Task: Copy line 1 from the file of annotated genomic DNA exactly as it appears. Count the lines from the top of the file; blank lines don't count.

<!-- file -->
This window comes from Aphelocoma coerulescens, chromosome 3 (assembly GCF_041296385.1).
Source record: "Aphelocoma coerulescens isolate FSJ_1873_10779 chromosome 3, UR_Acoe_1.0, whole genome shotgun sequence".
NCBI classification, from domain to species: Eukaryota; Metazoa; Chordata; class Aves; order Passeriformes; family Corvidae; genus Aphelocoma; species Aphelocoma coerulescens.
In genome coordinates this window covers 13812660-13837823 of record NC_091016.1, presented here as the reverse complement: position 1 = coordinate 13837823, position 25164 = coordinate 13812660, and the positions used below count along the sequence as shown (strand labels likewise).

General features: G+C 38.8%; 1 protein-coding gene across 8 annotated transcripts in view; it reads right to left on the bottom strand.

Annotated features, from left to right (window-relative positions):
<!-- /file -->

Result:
This window comes from Aphelocoma coerulescens, chromosome 3 (assembly GCF_041296385.1).